| Sep 15, 2014
| 5:00 AM
Mayor Stephanie Rawlings-Blake is right. We will not succeed in growing Baltimore's future by "thinking small" but by building "projects that will sustain Baltimore well into the future" ("Moving Baltimore Forward," Aug. 29). The mayor proposes that...
| Sep 1, 2014
| 10:35 AM
Belying their reputation as the dumb cousins of early modern humans, Neanderthals created cave art, an activity regarded as a major cognitive step in the evolution of humankind, scientists reported Monday in a paper describing the first discovery of...
| Aug 28, 2014
| 4:10 PM
The Webb-Deane-Stevens Museum will add to October's chill with a timely discussion of a real "skull-and-crossbones" scenario and an historical belief in vampires, right here in Connecticut. On Oct. 16 state archaeologist Dr. Nicholas Bellantoni will...
| Aug 30, 2014
The just-completed Performing Arts and Humanities Building atop the campus of the University of Maryland, Baltimore County, makes quite a statement from almost every angle — the sun-reflecting, stainless-steel-wrapped Concert Hall; the glass-...
| Aug 30, 2014
| 6:31 PM
On the outskirts of Nazareth's downtown, buried beneath the stately grounds of the Whitefield House, lies an untold story of the Moravian settlers who came here in 1740.
It's not about the beautiful brass and woodwind music of their church services,...
| Aug 23, 2014
| 3:38 AM
Thirteen years ago a human skull tumbled out of a load of dirt during a road-widening project in Oak Brook.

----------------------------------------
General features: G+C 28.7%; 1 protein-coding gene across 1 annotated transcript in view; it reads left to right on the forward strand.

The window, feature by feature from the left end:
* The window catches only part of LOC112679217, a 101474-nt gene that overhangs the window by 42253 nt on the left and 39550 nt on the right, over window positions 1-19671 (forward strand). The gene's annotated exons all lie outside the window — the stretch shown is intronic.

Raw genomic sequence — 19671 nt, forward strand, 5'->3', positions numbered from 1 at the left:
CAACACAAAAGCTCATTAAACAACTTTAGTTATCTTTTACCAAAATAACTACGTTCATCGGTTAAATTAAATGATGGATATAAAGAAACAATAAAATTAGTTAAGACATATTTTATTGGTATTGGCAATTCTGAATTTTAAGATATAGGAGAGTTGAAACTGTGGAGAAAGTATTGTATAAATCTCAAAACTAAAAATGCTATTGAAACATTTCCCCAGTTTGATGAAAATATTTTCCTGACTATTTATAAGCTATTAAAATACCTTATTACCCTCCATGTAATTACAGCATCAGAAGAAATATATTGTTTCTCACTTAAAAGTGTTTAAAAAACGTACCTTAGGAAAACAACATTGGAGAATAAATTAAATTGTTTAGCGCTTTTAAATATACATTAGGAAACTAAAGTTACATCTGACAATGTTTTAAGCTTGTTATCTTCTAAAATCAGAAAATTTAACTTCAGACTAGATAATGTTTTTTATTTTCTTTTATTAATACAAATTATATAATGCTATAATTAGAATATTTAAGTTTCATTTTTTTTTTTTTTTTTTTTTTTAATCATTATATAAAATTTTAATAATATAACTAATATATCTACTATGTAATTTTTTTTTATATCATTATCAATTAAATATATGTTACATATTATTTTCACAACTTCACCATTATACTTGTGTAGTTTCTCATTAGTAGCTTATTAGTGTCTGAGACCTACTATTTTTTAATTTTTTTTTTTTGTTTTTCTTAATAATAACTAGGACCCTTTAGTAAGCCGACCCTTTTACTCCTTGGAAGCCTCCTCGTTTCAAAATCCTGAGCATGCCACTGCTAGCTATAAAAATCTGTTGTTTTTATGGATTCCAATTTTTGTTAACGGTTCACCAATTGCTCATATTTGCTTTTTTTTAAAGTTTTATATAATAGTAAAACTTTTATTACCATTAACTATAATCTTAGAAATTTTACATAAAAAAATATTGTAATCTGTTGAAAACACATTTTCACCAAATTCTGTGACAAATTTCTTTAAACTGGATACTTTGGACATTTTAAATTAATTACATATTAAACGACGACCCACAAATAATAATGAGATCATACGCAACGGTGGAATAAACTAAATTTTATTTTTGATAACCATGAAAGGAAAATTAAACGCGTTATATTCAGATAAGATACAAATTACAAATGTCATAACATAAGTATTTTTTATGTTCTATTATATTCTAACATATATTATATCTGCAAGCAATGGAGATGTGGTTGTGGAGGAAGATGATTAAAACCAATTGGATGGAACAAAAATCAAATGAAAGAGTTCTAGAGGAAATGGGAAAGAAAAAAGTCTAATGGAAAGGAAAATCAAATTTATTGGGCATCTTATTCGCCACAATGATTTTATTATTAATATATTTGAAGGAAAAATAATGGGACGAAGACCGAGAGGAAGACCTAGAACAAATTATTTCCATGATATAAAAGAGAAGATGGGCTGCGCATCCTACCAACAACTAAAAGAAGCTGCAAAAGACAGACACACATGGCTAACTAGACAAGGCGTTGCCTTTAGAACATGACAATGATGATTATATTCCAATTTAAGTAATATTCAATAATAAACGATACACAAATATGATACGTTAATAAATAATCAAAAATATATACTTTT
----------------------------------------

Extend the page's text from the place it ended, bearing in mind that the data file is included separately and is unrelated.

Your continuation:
That gruesome discovery signaled the start of an odyssey that is finally culminating with the excavation and relocation of the graves of more...
| May 18, 2014
| 6:26 AM
Deep in the Everglades is Lost City, a place where mobster Al Capone reportedly produced moonshine to keep a nearby saloon jumping in the 1930s.
Before that, during the Civil War, about 30 to 40 Confederate soldiers hid out there until they were...
| Jan 1, 2014
| 8:00 AM
ROME — In a verdant valley east of Rome, Fabrizio Baldi admires a forgotten stretch of a two-tier Roman aqueduct, a stunning example of the emperor Hadrian's 2nd century drive to divert water from rural springs to his ever-thirstier capital.
| May 1, 2014
| 6:50 PM
They've been portrayed as the original nitwits -- stone-age oafs whose limited mental capacity fated them to extinction as wily Homo sapiens entered Europe and out-competed them for precious resources.
But could it be that our robust cousins the...
| Apr 18, 2014
| 3:33 PM
Archaeologists conducting a dig in Patterson Park are holding an open house Saturday to share discoveries with the community.
The project, organized by nonprofit Baltimore Heritage, is exploring an area in the northwest corner of the park, near the...
| Apr 20, 2014
| 2:52 PM
When Samuel Smith, major general of the Maryland militia, needed a headquarters to plot Baltimore's defense from British invaders in the summer of 1814, archaeologists believe he called on the owner of a shop that gives Butcher's Hill its name.